by Alex Pappas
President Trump has yet to sign legislation that repeals ObamaCare, funds a new wall on the border with Mexico or reforms the country’s tax code.
But gridlock in Congress has not stopped the president from unraveling former President Barack Obama’s executive action legacy during his first eight months in office.
The latest reversal came this week with the president’s announcement to end the Deferred Action for Childhood Arrivals, or DACA, program implemented in 2012.
Obama’s program gave a deportation reprieve to hundreds of thousands of young illegal immigrants, something conservatives have called unconstitutional.
“Only by the reliable enforcement of immigration law can we produce safe communities, a robust middle class, and economic fairness for all Americans,” Trump said Tuesday as he argued Obama didn’t have the authority to enact a policy he referred to as amnesty in the past.
Obama reacted with outrage to Trump’s action on DACA, calling it both “wrong” and “cruel.”
“Ultimately, this is about basic decency,” Obama said.
WHAT IS DACA AND WHY IS THE TRUMP ADMINISTRATION ENDING IT?
DACA could yet live on in some form, as Trump has challenged Congress to come up with a replacement. But for now, it marks the latest in a string of reversals for Obama’s executive actions — something Trump vowed to achieve during the presidential campaign.
Expand / Collapse
Protesters of the Deferred Action for Childhood Arrivals, or DACA, decision outside the White House this week. (AP Photo/Jacquelyn Martin)
“We’re going to be unsigning a lot of executive orders, especially his order that basically lets anybody they want just pour into our country,” Trump told a crowd during a campaign rally in Virginia in 2015.
Transgender policy for military
In July, Trump surprisingly announced plans to reverse the Obama administration’s decision to allow transgender people to serve in the military.
Trump said last month he wants the order implemented by March, though Defense Secretary Jim Mattis said the current policy will remain in place while experts study the issue.
Trump in June announced plans to roll back some of Obama’s Cuba policies, ordering the reinstatement of certain U.S. travel restrictions to the country, though he left other Obama policies in place.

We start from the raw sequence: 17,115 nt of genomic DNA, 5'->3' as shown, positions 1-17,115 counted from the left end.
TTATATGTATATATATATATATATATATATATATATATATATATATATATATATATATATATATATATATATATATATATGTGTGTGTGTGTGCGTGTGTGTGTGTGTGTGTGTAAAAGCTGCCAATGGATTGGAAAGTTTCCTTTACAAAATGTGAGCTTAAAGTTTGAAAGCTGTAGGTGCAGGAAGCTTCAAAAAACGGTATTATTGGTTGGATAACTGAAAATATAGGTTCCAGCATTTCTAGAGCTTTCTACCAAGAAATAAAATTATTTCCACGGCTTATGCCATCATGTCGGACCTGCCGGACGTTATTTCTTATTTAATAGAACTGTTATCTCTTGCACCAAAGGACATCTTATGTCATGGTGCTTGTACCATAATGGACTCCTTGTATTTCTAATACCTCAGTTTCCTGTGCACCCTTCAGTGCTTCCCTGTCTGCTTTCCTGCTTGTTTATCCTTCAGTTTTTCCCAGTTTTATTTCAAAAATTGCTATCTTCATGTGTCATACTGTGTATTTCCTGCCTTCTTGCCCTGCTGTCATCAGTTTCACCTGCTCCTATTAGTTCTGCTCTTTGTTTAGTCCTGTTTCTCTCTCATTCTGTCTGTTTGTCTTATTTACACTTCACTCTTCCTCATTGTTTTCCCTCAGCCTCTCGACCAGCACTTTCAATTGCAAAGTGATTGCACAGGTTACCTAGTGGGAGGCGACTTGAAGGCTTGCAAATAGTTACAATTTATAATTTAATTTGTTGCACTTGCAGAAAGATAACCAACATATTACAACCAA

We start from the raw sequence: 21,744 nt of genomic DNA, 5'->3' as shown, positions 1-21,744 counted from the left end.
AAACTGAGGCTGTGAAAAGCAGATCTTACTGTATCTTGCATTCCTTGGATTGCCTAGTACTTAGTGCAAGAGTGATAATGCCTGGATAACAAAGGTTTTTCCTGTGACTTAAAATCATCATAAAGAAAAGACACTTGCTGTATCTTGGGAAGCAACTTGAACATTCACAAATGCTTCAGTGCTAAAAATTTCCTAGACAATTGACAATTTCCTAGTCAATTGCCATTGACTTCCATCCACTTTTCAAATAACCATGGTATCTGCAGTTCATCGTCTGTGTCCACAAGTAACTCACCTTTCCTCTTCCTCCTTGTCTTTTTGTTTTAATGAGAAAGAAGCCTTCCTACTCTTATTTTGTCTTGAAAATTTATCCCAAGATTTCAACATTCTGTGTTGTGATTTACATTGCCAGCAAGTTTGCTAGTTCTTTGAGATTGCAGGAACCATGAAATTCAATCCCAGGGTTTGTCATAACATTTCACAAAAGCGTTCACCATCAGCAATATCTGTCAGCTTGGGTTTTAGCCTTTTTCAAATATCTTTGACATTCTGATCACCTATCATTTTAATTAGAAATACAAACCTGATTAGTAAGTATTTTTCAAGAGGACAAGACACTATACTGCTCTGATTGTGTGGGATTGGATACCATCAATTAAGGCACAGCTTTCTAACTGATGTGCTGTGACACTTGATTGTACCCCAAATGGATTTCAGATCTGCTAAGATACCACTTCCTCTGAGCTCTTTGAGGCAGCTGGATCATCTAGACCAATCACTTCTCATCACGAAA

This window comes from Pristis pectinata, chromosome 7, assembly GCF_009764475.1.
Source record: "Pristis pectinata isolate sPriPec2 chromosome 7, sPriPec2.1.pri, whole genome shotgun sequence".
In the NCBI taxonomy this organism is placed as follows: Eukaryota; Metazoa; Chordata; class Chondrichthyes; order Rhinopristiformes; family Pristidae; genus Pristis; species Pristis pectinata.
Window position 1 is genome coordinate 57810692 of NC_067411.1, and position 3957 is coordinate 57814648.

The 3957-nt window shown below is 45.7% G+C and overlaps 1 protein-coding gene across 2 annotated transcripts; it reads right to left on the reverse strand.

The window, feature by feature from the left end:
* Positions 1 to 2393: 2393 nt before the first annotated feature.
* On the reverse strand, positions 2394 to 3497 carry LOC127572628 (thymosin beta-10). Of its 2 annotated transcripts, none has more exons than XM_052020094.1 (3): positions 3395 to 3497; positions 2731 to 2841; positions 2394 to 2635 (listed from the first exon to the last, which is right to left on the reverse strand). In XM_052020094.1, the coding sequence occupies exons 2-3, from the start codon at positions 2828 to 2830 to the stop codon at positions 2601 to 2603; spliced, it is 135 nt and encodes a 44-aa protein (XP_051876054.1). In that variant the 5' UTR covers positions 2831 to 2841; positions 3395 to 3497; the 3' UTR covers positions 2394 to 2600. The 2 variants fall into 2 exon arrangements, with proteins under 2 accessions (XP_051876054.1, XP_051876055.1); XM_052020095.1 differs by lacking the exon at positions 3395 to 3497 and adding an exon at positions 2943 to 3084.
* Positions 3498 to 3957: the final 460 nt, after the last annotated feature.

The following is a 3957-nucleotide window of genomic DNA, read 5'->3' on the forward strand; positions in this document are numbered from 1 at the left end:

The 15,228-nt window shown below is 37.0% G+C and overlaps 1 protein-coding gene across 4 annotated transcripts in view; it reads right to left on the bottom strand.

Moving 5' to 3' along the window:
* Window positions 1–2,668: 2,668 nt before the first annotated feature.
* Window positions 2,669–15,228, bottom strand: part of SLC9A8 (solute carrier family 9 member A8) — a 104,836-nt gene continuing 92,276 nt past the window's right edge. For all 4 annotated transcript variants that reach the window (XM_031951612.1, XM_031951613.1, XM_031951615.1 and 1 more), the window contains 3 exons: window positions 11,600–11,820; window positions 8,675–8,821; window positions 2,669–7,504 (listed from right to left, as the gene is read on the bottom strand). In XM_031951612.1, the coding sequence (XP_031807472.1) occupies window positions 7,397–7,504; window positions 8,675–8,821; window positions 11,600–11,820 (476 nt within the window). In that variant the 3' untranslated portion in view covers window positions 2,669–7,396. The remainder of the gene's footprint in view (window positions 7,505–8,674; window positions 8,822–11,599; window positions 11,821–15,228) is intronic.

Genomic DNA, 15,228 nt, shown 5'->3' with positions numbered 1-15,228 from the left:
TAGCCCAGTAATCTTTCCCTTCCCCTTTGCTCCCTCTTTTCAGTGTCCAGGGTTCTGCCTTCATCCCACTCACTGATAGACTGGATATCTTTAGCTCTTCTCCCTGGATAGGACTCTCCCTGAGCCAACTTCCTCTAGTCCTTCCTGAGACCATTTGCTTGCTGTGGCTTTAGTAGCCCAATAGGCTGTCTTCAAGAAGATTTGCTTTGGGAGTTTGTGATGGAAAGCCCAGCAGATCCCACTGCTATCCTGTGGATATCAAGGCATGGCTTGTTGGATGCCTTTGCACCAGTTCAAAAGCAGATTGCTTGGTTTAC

“The outcome of last administration’s executive action has been only more repression and a move to crush the peaceful democratic movement,” Trump said at the time. “Therefore, effective immediately, I am canceling the last administration’s completely one-sided deal with Cuba.”
Trump also announced in June his decision to withdraw from the Paris climate agreement, the environmental pact Obama joined through an executive order.
“So we’re getting out,” Trump announced in the Rose Garden. “But we will start to negotiate, and we will see if we can make a deal that’s fair. And if we can, that’s great. And if we can’t, that’s fine.”
Pipelines and power plants
Trump has used the stroke of his pen to roll back other Obama environmental-related orders.
After taking office, Trump signed an executive order green-lighting the Dakota Access and Keystone XL oil pipelines.
In March, Trump signed an executive order at EPA headquarters calling for a review of the Clean Power Plan, which restricts greenhouse gas emissions at coal-fired power plants.
In April, Trump ordered Interior Secretary Ryan Zinke to conduct a review of the country’s national monuments, accusing his predecessors of a “massive federal land grab” in an attempt to protect the environment.
Help from Congress
Trump, along with GOP lawmakers, have also been able to use the Congressional Review Act, an obscure rule-killing law, to chip away at Obama’s legacy, wiping out a wave of last-minute regulations pushed through before Trump took office.
The Congressional Review Act has been used to nix everything from a rule that would have required oil and gas companies to report payments to foreign governments to a gun safety regulation Obama proposed following the massacre at Sandy Hook Elementary School.